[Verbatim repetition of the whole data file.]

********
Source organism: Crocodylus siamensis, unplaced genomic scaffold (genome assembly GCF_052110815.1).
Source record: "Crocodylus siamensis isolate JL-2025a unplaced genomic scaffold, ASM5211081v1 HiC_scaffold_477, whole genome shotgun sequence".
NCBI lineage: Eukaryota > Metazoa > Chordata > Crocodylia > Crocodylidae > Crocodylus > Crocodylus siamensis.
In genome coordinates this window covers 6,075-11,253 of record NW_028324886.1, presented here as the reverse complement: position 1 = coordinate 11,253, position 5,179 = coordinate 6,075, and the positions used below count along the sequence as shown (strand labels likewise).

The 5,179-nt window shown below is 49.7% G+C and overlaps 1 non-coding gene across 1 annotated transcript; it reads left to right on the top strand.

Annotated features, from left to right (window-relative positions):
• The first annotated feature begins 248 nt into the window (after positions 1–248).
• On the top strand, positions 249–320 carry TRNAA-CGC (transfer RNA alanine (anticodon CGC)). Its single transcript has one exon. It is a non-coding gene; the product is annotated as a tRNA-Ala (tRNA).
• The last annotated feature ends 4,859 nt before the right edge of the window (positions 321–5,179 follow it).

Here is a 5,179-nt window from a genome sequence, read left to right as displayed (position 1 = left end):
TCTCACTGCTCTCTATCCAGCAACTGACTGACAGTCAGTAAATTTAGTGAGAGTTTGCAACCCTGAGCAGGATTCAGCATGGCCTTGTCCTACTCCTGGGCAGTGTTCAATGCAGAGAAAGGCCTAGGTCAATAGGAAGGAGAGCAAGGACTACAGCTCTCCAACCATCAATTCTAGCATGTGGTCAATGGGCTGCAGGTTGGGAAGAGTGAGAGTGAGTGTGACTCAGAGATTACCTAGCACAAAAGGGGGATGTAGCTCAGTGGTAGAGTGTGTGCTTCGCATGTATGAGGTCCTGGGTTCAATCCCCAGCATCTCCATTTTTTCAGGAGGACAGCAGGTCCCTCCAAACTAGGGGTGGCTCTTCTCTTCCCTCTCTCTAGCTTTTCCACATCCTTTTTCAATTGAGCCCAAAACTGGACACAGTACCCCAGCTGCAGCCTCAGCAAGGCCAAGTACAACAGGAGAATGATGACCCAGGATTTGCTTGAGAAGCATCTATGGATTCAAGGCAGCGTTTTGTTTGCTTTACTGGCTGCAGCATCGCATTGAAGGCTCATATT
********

Source organism: Crocodylus siamensis, unplaced genomic scaffold (genome assembly GCF_052110815.1).
Source record: "Crocodylus siamensis isolate JL-2025a unplaced genomic scaffold, ASM5211081v1 HiC_scaffold_477, whole genome shotgun sequence".
NCBI lineage: Eukaryota > Metazoa > Chordata > Crocodylia > Crocodylidae > Crocodylus > Crocodylus siamensis.
In genome coordinates this window covers 6,075-11,253 of record NW_028324886.1, presented here as the reverse complement: position 1 = coordinate 11,253, position 5,179 = coordinate 6,075, and the positions used below count along the sequence as shown (strand labels likewise).

The 5,179-nt window shown below is 49.7% G+C and overlaps 1 non-coding gene across 1 annotated transcript; it reads left to right on the top strand.

Annotated features, from left to right (window-relative positions):
• The first annotated feature begins 248 nt into the window (after positions 1–248).
• On the top strand, positions 249–320 carry TRNAA-CGC (transfer RNA alanine (anticodon CGC)). Its single transcript has one exon. It is a non-coding gene; the product is annotated as a tRNA-Ala (tRNA).
• The last annotated feature ends 4,859 nt before the right edge of the window (positions 321–5,179 follow it).

Here is a 5,179-nt window from a genome sequence, read left to right as displayed (position 1 = left end):
TCTCACTGCTCTCTATCCAGCAACTGACTGACAGTCAGTAAATTTAGTGAGAGTTTGCAACCCTGAGCAGGATTCAGCATGGCCTTGTCCTACTCCTGGGCAGTGTTCAATGCAGAGAAAGGCCTAGGTCAATAGGAAGGAGAGCAAGGACTACAGCTCTCCAACCATCAATTCTAGCATGTGGTCAATGGGCTGCAGGTTGGGAAGAGTGAGAGTGAGTGTGACTCAGAGATTACCTAGCACAAAAGGGGGATGTAGCTCAGTGGTAGAGTGTGTGCTTCGCATGTATGAGGTCCTGGGTTCAATCCCCAGCATCTCCATTTTTTCAGGAGGACAGCAGGTCCCTCCAAACTAGGGGTGGCTCTTCTCTTCCCTCTCTCTAGCTTTTCCACATCCTTTTTCAATTGAGCCCAAAACTGGACACAGTACCCCAGCTGCAGCCTCAGCAAGGCCAAGTACAACAGGAGAATGATGACCCAGGATTTGCTTGAGAAGCATCTATGGATTCAAGGCAGCGTTTTGTTTGCTTTACTGGCTGCAGCATCGCATTGAAGGCTCATATT